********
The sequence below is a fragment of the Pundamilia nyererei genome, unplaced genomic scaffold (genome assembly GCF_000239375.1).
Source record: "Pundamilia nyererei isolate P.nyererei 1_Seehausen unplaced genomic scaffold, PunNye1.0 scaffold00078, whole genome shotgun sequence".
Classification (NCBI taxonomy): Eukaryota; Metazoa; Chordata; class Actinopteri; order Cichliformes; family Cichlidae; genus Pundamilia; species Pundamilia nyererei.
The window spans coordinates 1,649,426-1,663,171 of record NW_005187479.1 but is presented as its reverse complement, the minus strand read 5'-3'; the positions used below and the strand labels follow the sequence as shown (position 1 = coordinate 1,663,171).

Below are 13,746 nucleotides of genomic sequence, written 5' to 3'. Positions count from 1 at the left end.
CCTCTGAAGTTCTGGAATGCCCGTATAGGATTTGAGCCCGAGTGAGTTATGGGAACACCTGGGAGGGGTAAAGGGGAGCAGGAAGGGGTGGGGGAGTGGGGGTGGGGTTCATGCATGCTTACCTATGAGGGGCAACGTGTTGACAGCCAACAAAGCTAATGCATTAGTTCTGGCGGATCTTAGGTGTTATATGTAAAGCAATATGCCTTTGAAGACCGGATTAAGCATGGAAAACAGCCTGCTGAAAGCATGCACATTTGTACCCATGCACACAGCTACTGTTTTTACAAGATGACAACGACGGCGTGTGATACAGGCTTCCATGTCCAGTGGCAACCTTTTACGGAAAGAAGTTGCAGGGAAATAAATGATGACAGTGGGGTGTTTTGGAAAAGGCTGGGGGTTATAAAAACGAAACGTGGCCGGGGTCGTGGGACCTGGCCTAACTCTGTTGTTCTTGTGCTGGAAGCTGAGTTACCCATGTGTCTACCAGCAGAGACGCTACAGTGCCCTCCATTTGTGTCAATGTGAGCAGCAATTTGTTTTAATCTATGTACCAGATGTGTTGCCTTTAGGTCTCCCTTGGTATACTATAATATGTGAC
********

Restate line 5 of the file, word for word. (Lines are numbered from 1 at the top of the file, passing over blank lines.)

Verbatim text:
Below are 13,746 nucleotides of genomic sequence, written 5' to 3'. Positions count from 1 at the left end.